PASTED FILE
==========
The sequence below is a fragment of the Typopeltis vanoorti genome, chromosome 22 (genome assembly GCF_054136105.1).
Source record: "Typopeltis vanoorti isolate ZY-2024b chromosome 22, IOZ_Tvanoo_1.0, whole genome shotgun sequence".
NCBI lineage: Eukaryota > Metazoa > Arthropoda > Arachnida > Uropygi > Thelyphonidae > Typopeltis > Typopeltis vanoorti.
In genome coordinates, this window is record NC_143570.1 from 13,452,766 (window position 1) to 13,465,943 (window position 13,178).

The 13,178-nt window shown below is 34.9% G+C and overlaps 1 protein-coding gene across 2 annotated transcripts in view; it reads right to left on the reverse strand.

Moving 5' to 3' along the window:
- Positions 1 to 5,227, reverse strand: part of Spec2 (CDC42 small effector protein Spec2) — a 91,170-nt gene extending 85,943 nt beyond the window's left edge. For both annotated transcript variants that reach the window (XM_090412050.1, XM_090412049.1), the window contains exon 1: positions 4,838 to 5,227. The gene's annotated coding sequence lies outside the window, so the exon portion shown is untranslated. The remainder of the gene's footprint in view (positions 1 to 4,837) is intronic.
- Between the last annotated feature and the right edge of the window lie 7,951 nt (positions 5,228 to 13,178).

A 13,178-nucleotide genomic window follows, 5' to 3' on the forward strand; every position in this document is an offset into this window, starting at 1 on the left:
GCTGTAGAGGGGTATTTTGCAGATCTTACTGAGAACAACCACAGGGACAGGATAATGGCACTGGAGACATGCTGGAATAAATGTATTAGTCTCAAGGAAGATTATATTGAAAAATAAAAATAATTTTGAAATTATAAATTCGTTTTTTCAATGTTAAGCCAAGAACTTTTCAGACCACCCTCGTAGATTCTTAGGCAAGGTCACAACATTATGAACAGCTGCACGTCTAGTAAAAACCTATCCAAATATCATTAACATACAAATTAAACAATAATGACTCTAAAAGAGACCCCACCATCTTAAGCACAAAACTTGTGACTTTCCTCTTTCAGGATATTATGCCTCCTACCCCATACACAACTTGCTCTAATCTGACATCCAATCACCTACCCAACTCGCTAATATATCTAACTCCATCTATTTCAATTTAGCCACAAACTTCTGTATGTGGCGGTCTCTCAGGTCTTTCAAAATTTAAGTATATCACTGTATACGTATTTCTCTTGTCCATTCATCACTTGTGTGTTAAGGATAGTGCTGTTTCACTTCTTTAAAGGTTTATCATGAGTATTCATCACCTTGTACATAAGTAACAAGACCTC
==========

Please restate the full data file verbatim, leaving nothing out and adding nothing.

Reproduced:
The sequence below is a fragment of the Typopeltis vanoorti genome, chromosome 22 (genome assembly GCF_054136105.1).
Source record: "Typopeltis vanoorti isolate ZY-2024b chromosome 22, IOZ_Tvanoo_1.0, whole genome shotgun sequence".
NCBI lineage: Eukaryota > Metazoa > Arthropoda > Arachnida > Uropygi > Thelyphonidae > Typopeltis > Typopeltis vanoorti.
In genome coordinates, this window is record NC_143570.1 from 13,452,766 (window position 1) to 13,465,943 (window position 13,178).

The 13,178-nt window shown below is 34.9% G+C and overlaps 1 protein-coding gene across 2 annotated transcripts in view; it reads right to left on the reverse strand.

Moving 5' to 3' along the window:
- Positions 1 to 5,227, reverse strand: part of Spec2 (CDC42 small effector protein Spec2) — a 91,170-nt gene extending 85,943 nt beyond the window's left edge. For both annotated transcript variants that reach the window (XM_090412050.1, XM_090412049.1), the window contains exon 1: positions 4,838 to 5,227. The gene's annotated coding sequence lies outside the window, so the exon portion shown is untranslated. The remainder of the gene's footprint in view (positions 1 to 4,837) is intronic.
- Between the last annotated feature and the right edge of the window lie 7,951 nt (positions 5,228 to 13,178).

A 13,178-nucleotide genomic window follows, 5' to 3' on the forward strand; every position in this document is an offset into this window, starting at 1 on the left:
GCTGTAGAGGGGTATTTTGCAGATCTTACTGAGAACAACCACAGGGACAGGATAATGGCACTGGAGACATGCTGGAATAAATGTATTAGTCTCAAGGAAGATTATATTGAAAAATAAAAATAATTTTGAAATTATAAATTCGTTTTTTCAATGTTAAGCCAAGAACTTTTCAGACCACCCTCGTAGATTCTTAGGCAAGGTCACAACATTATGAACAGCTGCACGTCTAGTAAAAACCTATCCAAATATCATTAACATACAAATTAAACAATAATGACTCTAAAAGAGACCCCACCATCTTAAGCACAAAACTTGTGACTTTCCTCTTTCAGGATATTATGCCTCCTACCCCATACACAACTTGCTCTAATCTGACATCCAATCACCTACCCAACTCGCTAATATATCTAACTCCATCTATTTCAATTTAGCCACAAACTTCTGTATGTGGCGGTCTCTCAGGTCTTTCAAAATTTAAGTATATCACTGTATACGTATTTCTCTTGTCCATTCATCACTTGTGTGTTAAGGATAGTGCTGTTTCACTTCTTTAAAGGTTTATCATGAGTATTCATCACCTTGTACATAAGTAACAAGACCTC